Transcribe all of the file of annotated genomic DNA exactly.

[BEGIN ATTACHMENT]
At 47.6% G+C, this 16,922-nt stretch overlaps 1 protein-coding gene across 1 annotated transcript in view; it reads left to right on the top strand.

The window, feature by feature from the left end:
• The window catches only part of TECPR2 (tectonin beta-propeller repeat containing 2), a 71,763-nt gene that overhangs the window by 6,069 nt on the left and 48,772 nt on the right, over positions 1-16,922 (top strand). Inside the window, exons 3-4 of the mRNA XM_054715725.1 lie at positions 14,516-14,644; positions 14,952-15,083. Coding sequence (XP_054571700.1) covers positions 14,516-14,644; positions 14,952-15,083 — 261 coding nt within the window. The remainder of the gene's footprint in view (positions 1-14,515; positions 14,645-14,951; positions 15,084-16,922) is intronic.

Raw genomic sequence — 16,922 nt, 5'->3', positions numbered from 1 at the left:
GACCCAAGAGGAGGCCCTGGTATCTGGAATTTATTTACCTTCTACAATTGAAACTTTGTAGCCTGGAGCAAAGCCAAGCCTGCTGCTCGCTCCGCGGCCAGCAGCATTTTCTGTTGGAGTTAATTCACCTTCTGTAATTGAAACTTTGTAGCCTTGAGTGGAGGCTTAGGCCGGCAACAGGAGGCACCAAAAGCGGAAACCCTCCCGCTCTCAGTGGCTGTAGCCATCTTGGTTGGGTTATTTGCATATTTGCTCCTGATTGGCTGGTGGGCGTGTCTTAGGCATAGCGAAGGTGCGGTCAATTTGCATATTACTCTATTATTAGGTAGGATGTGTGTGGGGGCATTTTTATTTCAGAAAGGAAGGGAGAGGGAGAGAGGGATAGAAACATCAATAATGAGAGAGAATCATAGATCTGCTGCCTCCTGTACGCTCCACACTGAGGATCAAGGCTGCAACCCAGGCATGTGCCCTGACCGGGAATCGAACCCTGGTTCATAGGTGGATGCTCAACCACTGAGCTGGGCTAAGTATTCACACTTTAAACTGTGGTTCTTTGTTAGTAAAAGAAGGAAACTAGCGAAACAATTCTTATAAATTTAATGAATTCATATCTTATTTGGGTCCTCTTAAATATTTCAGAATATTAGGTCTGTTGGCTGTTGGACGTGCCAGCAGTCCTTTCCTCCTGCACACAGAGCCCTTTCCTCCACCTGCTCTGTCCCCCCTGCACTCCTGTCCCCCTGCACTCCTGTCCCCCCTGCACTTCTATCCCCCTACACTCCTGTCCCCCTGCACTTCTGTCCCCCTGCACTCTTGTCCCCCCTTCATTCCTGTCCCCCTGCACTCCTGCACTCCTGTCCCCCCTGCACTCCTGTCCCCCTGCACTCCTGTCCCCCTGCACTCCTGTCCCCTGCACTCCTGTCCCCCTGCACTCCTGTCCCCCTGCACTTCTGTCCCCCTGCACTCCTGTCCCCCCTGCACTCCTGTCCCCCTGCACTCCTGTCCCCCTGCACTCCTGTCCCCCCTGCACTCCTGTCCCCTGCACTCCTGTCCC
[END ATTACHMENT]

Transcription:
At 47.6% G+C, this 16,922-nt stretch overlaps 1 protein-coding gene across 1 annotated transcript in view; it reads left to right on the top strand.

The window, feature by feature from the left end:
• The window catches only part of TECPR2 (tectonin beta-propeller repeat containing 2), a 71,763-nt gene that overhangs the window by 6,069 nt on the left and 48,772 nt on the right, over positions 1-16,922 (top strand). Inside the window, exons 3-4 of the mRNA XM_054715725.1 lie at positions 14,516-14,644; positions 14,952-15,083. Coding sequence (XP_054571700.1) covers positions 14,516-14,644; positions 14,952-15,083 — 261 coding nt within the window. The remainder of the gene's footprint in view (positions 1-14,515; positions 14,645-14,951; positions 15,084-16,922) is intronic.

Raw genomic sequence — 16,922 nt, 5'->3', positions numbered from 1 at the left:
GACCCAAGAGGAGGCCCTGGTATCTGGAATTTATTTACCTTCTACAATTGAAACTTTGTAGCCTGGAGCAAAGCCAAGCCTGCTGCTCGCTCCGCGGCCAGCAGCATTTTCTGTTGGAGTTAATTCACCTTCTGTAATTGAAACTTTGTAGCCTTGAGTGGAGGCTTAGGCCGGCAACAGGAGGCACCAAAAGCGGAAACCCTCCCGCTCTCAGTGGCTGTAGCCATCTTGGTTGGGTTATTTGCATATTTGCTCCTGATTGGCTGGTGGGCGTGTCTTAGGCATAGCGAAGGTGCGGTCAATTTGCATATTACTCTATTATTAGGTAGGATGTGTGTGGGGGCATTTTTATTTCAGAAAGGAAGGGAGAGGGAGAGAGGGATAGAAACATCAATAATGAGAGAGAATCATAGATCTGCTGCCTCCTGTACGCTCCACACTGAGGATCAAGGCTGCAACCCAGGCATGTGCCCTGACCGGGAATCGAACCCTGGTTCATAGGTGGATGCTCAACCACTGAGCTGGGCTAAGTATTCACACTTTAAACTGTGGTTCTTTGTTAGTAAAAGAAGGAAACTAGCGAAACAATTCTTATAAATTTAATGAATTCATATCTTATTTGGGTCCTCTTAAATATTTCAGAATATTAGGTCTGTTGGCTGTTGGACGTGCCAGCAGTCCTTTCCTCCTGCACACAGAGCCCTTTCCTCCACCTGCTCTGTCCCCCCTGCACTCCTGTCCCCCTGCACTCCTGTCCCCCCTGCACTTCTATCCCCCTACACTCCTGTCCCCCTGCACTTCTGTCCCCCTGCACTCTTGTCCCCCCTTCATTCCTGTCCCCCTGCACTCCTGCACTCCTGTCCCCCCTGCACTCCTGTCCCCCTGCACTCCTGTCCCCCTGCACTCCTGTCCCCTGCACTCCTGTCCCCCTGCACTCCTGTCCCCCTGCACTTCTGTCCCCCTGCACTCCTGTCCCCCCTGCACTCCTGTCCCCCTGCACTCCTGTCCCCCTGCACTCCTGTCCCCCCTGCACTCCTGTCCCCTGCACTCCTGTCCC